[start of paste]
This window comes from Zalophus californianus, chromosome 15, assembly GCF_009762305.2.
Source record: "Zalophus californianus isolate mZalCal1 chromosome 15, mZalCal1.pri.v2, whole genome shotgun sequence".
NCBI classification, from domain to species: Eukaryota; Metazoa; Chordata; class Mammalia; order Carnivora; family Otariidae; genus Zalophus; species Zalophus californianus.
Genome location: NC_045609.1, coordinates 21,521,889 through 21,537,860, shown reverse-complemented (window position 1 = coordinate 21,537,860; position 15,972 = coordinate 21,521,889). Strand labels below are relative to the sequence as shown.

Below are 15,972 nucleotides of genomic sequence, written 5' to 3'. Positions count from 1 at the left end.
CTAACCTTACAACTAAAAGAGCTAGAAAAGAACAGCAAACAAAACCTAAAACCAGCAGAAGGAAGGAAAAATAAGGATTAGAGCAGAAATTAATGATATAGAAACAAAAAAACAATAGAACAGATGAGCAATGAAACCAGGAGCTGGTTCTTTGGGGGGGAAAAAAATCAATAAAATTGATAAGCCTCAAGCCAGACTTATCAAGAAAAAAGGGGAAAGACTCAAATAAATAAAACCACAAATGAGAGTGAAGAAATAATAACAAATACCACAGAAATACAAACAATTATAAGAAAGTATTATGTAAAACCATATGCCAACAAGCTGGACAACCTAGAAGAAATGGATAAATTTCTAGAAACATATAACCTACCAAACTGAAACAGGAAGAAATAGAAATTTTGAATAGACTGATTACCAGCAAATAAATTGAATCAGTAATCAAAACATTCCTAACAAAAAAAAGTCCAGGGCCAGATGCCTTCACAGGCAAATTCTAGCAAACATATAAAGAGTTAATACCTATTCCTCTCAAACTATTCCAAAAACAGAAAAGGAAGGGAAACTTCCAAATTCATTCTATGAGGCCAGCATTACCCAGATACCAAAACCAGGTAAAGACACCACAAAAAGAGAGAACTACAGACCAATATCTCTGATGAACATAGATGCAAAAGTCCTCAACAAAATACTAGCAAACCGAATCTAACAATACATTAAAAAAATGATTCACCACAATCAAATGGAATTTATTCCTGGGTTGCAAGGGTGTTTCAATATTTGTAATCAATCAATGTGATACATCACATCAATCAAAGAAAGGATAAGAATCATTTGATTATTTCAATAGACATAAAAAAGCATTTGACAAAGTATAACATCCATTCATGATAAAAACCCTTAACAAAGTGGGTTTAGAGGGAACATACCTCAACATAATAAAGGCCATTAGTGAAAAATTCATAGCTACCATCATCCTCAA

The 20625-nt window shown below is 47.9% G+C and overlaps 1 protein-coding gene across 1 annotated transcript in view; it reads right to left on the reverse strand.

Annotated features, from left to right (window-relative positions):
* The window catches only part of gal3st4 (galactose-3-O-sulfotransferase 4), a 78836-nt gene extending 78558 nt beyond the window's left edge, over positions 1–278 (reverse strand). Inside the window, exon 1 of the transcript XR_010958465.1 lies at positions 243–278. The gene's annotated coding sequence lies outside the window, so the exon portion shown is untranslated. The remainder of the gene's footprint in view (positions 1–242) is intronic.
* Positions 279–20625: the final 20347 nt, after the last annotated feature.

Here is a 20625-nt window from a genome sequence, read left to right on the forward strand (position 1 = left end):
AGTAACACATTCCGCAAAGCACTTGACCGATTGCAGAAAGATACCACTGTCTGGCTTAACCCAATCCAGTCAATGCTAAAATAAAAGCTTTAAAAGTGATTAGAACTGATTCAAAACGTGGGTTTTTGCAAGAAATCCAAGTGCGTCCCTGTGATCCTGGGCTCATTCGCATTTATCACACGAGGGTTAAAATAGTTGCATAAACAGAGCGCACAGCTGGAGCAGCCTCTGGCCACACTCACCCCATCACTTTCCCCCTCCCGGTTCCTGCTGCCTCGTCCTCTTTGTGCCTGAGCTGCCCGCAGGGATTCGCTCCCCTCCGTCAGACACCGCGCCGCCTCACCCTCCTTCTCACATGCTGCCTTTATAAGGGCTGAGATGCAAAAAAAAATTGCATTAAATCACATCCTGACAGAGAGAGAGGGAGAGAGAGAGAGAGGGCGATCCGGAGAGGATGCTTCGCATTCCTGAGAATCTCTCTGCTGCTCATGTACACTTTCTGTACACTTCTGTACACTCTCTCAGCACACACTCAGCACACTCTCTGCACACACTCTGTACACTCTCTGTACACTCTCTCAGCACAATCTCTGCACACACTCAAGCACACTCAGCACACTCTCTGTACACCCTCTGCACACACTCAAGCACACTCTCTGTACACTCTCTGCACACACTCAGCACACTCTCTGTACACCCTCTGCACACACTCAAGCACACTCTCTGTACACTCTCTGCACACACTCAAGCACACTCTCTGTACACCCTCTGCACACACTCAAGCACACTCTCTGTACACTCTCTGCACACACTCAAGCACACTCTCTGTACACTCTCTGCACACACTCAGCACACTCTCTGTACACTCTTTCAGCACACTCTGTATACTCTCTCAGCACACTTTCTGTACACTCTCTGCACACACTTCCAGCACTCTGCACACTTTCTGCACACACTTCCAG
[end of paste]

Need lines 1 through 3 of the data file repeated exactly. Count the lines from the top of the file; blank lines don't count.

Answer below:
This window comes from Zalophus californianus, chromosome 15, assembly GCF_009762305.2.
Source record: "Zalophus californianus isolate mZalCal1 chromosome 15, mZalCal1.pri.v2, whole genome shotgun sequence".
NCBI classification, from domain to species: Eukaryota; Metazoa; Chordata; class Mammalia; order Carnivora; family Otariidae; genus Zalophus; species Zalophus californianus.